Barn Owl APF 2014 Official Interview

Barn Owl APF 2014 Official Interview

by web developer on February 18, 2014
Barn Owl APF 2014 Official Interview

Barn Owl is duo Jon Porras and Evan Caminiti. The San Francisco based band has put out a number of releases on Thrill Jockey Records, most recently 2013’s “V”. Our friend Ryan Muldoon at Revolt of the Apes has compiled a list of 10 questions for Barn Owl in anticipation of their APF 2014 performance.

In what ways do you think your creative experiences outside of Barn Owl influenced your sound in ways that are surprising even to yourself? How – if at all – do you think your sense of confidence in your sound has changed since the beginning of Barn Owl’s life?

Jon: The Barn Owl sound has evolved gradually out of our consistent collaboration over the years but I feel it has defined itself more clearly recently with the use of new instrumentation. We have brought new methods into our setup but continue to focus on achieving the same musical goals. Clearly defining these goals, even subconsciously, was a big part of figuring out how to create them with new tools. We’re at the point in our project where we have an intuitive sense for what we want to achieve and in that sense we are more confident in what we want to do as a band.

Evan: We were very young when we started the band so we’ve grown up a lot. Learning your strengths and weaknesses and developing your sound, these are things that can only come with time and practice.

How do you think the circumstances of your immediate environment impact the music – meaning, do you feel the music you make would be significantly different if you made your home in a different country, for instance? Are there particular locations that you can point to as having a direct impact on sounds you’ve created?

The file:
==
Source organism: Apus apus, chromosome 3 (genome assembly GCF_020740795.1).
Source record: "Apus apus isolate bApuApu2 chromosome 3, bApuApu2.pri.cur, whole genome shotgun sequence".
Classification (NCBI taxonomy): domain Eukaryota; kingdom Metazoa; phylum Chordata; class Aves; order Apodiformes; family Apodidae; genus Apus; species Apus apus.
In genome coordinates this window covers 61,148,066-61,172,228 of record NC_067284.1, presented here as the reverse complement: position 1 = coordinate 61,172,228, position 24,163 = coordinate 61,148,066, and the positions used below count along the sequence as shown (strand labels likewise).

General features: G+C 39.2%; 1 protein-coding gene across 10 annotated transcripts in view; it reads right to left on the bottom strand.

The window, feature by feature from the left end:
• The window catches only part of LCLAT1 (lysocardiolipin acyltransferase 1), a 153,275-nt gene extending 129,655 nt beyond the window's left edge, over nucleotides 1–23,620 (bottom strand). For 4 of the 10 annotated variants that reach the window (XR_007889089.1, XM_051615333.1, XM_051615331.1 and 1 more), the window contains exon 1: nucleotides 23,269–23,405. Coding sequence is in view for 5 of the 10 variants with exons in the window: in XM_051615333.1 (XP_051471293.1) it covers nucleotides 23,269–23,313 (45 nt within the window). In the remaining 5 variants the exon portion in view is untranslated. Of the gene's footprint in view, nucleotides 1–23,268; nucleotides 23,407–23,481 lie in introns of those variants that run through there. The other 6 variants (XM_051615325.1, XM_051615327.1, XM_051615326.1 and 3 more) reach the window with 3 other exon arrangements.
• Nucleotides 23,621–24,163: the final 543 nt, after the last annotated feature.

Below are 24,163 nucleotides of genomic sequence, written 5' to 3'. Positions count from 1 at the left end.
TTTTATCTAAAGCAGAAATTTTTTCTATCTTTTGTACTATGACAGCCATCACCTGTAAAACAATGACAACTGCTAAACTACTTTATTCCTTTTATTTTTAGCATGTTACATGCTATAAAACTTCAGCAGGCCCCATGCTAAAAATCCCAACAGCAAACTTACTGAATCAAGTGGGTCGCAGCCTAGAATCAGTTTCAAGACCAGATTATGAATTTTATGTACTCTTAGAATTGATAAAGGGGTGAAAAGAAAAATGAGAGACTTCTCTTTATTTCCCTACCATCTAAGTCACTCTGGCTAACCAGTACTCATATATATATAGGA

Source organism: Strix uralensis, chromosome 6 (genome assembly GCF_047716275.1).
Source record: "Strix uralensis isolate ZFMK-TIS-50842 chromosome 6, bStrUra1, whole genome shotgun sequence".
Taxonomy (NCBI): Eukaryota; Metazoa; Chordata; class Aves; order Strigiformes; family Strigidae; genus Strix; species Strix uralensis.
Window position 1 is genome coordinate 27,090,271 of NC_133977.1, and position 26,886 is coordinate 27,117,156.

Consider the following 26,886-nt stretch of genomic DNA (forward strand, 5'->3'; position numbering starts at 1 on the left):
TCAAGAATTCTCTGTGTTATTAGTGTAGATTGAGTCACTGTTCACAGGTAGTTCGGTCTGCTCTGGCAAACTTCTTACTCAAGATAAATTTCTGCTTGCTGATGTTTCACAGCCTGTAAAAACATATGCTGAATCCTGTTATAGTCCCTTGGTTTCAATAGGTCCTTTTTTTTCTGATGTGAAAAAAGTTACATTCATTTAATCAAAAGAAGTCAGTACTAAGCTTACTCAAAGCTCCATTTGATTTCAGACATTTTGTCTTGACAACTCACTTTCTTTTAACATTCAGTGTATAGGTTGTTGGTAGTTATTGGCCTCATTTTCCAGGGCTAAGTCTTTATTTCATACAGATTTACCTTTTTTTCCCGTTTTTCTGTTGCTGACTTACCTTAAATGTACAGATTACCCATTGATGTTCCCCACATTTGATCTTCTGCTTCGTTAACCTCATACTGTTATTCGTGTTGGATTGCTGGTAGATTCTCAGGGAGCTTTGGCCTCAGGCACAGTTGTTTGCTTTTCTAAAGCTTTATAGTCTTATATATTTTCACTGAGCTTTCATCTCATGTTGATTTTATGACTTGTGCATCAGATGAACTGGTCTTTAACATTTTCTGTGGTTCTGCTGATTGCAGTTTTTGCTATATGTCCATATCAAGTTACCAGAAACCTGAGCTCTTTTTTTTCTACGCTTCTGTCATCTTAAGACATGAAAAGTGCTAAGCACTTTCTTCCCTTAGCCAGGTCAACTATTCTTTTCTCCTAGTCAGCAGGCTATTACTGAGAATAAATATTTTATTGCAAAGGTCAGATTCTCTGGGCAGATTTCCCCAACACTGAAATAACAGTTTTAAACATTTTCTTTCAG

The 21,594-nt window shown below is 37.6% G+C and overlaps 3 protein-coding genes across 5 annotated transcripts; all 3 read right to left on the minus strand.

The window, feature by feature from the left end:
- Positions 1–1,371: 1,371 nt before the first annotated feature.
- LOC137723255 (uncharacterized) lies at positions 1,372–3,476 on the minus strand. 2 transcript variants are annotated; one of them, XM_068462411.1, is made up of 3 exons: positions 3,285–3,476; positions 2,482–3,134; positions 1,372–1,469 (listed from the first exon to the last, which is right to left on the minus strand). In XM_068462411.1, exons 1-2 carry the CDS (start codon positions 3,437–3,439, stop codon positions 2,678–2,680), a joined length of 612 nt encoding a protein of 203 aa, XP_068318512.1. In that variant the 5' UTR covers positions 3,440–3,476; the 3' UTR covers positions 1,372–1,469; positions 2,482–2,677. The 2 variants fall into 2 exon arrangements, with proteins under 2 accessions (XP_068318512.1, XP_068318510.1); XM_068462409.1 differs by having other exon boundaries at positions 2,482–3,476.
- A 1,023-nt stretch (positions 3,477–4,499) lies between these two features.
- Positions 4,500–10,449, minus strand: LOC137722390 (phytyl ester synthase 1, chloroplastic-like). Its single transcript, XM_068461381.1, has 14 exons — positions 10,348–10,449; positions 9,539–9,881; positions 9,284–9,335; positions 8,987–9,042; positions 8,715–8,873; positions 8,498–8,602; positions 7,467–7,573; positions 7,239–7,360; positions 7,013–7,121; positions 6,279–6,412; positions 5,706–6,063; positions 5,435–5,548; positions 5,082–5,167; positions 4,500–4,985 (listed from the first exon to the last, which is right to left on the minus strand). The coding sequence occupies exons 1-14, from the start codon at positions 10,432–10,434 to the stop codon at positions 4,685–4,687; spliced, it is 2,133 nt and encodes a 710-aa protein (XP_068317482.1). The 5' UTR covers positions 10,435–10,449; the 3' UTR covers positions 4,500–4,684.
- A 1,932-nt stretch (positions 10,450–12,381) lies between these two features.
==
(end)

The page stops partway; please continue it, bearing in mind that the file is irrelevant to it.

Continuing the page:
Jon: Certainly you could argue the open, horizontal expanse that makes up most of California has played a role in defining the attention to space in our music.

What evolution in your sound are you conscious of that may just be too subtle for most listeners to recognize? Have you ever been introduced to an aspect of your sound by someone outside of Barn Owl, offering a perspective that you simply hadn’t considered, but ultimately came to agree with?

Jon: We once had a blog review written by a deaf writer. He was focused on the physical vibrations produced from the sounds- which we thought was fascinating.

Our introduction to Barn Owl came in the form of 2010’s stunning (and occasionally spooky) “Ancestral Star” album. What is the origin of that title, and what made you decide that it was the most appropriate title for that album?

Evan: The title comes from the concept of ancestral memory as it relates to musical tradition. In the case of a tradition like flamenco for example, ancestral memory has to do with the performer tapping into the pain and passion of past generations and acting as a conduit, the music is a release of all the emotions associated with past experiences. We’ve always been interested in music as a way to dissolve the ego and tap in to subconscious and universal currents so this idea acted as a starting point.

Perhaps counter-intuitively, our ears pick up more star-gazing frequencies on last year’s “V” album than on “Ancestral Star”; portions of the album wouldn’t sound out of place on the most intergalactic of Tangerine Dream’s work. Then again, we may be insane. In what ways are these two albums connected in your mind? In what ways are they different to you – perhaps unexpectedly so?